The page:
If Tampa Bay linebacker Derrick Brooks makes his ninth consecutive Pro Bowl this season, he will tie the feat achieved by former Pittsburgh Steelers linebacker Jack Lambert and former Kansas City Chiefs linebacker Derrick Thomas, who each made nine trips to Hawaii. Brooks, whose first Pro Bowl berth was in 1997, would only trail Miami’s Junior Seau, who has made 12 Pro Bowls, which is an NFL record for linebackers, and former Chicago linebacker Mike Singletary and ex-New York Giants linebacker Lawrence Taylor, who have each made 10 Pro Bowls.
Brooks also enters the 2005 season with 144 consecutive starts, which is the most for any active NFL defender. As soon as Brooks plays in five games this year he will have played in 165 NFL games and will surpass former Tampa Bay safety John Lynch’s mark of 164 games played.
However, tight end/long snapper Dave Moore enters this season seeing action in one more game than Brooks has. Moore has played in 161 total games in Tampa Bay while Brooks has seen action in 160. Former left tackle Paul Gruber holds the franchise record for games played with 183.
A-TRAIN CHUGGING TOWARDS 5,000 YARDS
Buccaneers fullback Mike Alstott, who is entering his 10th season in Tampa Bay, has 4,837 career rushing yards and needs just 163 yards this year to become the second Buc with 5,000. James Wilder is the franchise’s current all-time rushing leader with 5,957 yards.
BUCS’ 2005 PRESEASON SUPERLATIVES
Before the Buccaneers’ regular season gets under way at Minnesota on Sunday, let’s take a quick look back on some of the achievements of Tampa Bay’s 2005 preseason, which concluded with a 2-2 record thanks to a 38-14 win over Houston on September 1.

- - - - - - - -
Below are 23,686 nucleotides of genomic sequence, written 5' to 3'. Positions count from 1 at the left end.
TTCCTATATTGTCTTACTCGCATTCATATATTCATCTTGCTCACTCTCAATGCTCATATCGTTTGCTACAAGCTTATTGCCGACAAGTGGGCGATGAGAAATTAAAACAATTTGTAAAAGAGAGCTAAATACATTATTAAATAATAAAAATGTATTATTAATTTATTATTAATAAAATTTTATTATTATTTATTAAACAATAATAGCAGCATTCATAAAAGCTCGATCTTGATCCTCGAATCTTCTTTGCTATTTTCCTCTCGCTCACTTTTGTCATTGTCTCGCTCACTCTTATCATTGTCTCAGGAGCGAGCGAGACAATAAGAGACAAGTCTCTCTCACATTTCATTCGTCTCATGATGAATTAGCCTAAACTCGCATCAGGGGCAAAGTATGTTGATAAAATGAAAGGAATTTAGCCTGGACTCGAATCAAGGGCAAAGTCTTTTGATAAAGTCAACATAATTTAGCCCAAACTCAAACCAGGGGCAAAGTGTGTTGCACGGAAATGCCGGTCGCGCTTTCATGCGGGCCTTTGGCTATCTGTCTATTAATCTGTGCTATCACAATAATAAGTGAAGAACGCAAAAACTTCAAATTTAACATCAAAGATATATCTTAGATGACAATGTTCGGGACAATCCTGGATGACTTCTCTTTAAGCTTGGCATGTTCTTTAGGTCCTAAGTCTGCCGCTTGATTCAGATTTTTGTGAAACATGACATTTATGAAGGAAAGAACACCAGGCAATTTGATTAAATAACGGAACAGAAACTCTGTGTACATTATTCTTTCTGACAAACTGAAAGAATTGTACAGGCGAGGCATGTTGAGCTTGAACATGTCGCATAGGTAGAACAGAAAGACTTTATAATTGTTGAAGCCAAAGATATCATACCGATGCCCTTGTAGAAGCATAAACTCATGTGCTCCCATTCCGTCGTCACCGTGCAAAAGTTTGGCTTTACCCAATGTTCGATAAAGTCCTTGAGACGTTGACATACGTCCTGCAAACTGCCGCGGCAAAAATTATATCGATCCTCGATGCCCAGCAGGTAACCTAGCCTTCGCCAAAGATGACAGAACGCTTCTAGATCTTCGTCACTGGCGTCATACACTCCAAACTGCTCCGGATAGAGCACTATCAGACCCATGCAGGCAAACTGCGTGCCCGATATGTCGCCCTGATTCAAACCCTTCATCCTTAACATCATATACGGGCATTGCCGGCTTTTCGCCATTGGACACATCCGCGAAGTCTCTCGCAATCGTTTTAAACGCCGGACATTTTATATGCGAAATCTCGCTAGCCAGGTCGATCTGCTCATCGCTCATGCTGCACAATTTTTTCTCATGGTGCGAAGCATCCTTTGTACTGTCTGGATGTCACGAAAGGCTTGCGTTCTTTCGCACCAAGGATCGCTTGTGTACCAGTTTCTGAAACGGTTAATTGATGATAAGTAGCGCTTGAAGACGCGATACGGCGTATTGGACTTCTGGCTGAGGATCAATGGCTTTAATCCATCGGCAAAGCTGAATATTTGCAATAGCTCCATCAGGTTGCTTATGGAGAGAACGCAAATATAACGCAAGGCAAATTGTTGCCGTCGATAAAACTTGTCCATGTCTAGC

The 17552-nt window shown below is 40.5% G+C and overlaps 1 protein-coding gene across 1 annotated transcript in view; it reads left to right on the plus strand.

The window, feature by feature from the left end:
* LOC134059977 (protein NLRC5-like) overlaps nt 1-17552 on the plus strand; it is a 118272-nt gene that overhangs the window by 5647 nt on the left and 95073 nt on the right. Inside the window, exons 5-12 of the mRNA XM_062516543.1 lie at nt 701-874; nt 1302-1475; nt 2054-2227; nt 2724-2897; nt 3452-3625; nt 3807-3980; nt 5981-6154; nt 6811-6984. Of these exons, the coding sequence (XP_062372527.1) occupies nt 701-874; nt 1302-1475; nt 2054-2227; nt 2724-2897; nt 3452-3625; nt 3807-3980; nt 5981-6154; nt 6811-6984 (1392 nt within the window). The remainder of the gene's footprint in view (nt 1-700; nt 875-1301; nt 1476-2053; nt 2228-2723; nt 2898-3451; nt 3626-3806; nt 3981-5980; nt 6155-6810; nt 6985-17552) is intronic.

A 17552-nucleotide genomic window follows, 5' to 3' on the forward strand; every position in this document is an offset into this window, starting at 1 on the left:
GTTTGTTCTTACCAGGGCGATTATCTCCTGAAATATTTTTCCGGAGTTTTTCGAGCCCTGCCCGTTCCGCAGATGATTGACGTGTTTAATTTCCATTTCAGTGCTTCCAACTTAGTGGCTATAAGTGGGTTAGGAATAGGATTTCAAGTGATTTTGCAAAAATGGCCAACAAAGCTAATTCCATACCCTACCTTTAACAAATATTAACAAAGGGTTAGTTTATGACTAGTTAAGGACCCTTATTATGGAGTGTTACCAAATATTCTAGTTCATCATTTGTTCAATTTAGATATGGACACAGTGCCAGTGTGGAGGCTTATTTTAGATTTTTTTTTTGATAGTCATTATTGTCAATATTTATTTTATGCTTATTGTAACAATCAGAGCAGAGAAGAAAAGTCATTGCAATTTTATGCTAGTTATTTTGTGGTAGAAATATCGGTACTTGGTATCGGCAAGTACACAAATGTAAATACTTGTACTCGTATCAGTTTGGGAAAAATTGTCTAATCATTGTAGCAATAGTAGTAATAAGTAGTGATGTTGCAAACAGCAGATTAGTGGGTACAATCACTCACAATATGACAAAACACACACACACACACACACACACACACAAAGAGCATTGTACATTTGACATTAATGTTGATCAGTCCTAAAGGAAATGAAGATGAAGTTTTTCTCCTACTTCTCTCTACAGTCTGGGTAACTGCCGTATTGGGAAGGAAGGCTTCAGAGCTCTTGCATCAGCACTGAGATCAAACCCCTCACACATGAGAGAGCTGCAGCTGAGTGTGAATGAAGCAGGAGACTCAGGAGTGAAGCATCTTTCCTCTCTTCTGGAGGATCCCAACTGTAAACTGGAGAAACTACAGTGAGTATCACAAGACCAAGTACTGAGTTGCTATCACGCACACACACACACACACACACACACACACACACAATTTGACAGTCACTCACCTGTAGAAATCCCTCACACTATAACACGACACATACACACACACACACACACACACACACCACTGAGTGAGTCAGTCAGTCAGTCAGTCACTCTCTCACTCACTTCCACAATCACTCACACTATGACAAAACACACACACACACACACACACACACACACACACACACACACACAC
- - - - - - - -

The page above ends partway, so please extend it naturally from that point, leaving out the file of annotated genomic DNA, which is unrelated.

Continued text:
Tampa Bay quarterback Chris Simms had a dynamite preseason, leading the team in several categories, including passing attempts (47), completions (31), passing yards (353), completion percentage (66 percent), yards per attempt (7.51), touchdowns (four) and quarterback rating (107.8). Starter Brian Griese finished the preseason completing 18-of-28 passes (64.3 percent) for 137 yards with zero touchdowns and no interceptions.
Rookie wide receiver J.R. Russell led the Bucs in receptions with 11 catches for 139 yards (12.6 avg.) and one touchdown. Fellow rookie receiver Paris Warren, who had three catches for 74 yards, led the Bucs with two touchdown catches and a 24.7-yard average.
Earnest Graham led Tampa Bay in rushing yards with 158 on 36 carries (4.4 avg.) and produced three touchdowns, including two rushing scores. Starting halfback Carnell “Cadillac” Williams had 48 yards on 12 carries (4.0 avg.) in his first NFL preseason.
Buccaneers rookie linebacker Barrett Ruud led Tampa Bay in tackles in the preseason with 14, including 10 solo stops. Cornerback Ronyell Whitaker, who was released during the first wave of roster cuts, also had 14 tackles. Linebacker Marquis Cooper was second on the team with 13 tackles, including 12 solos, followed by cornerback Blue Adams, who posted 11 tackles, including 10 solo stops.
Second-year safety Will Allen led the team in special teams tackles with five. Cornerback Torrie Cox and safety Kalvin Pearson, who is now on the practice squad, each notched three special teams stops.
While the Buccaneers defense recorded a paltry four sacks through preseason games, Tampa Bay did come through with 12 turnovers, including six interceptions and six fumble recoveries. The Bucs also recorded 25 pass breakups in four preseason contests.
Despite connecting on all four field goals in the preseason, the team let go of Todd France, opting instead for Matt Bryant to be Tampa Bay’s kicker. Bryant was 4-of-5 in the preseason with his only miss coming from 53 yards.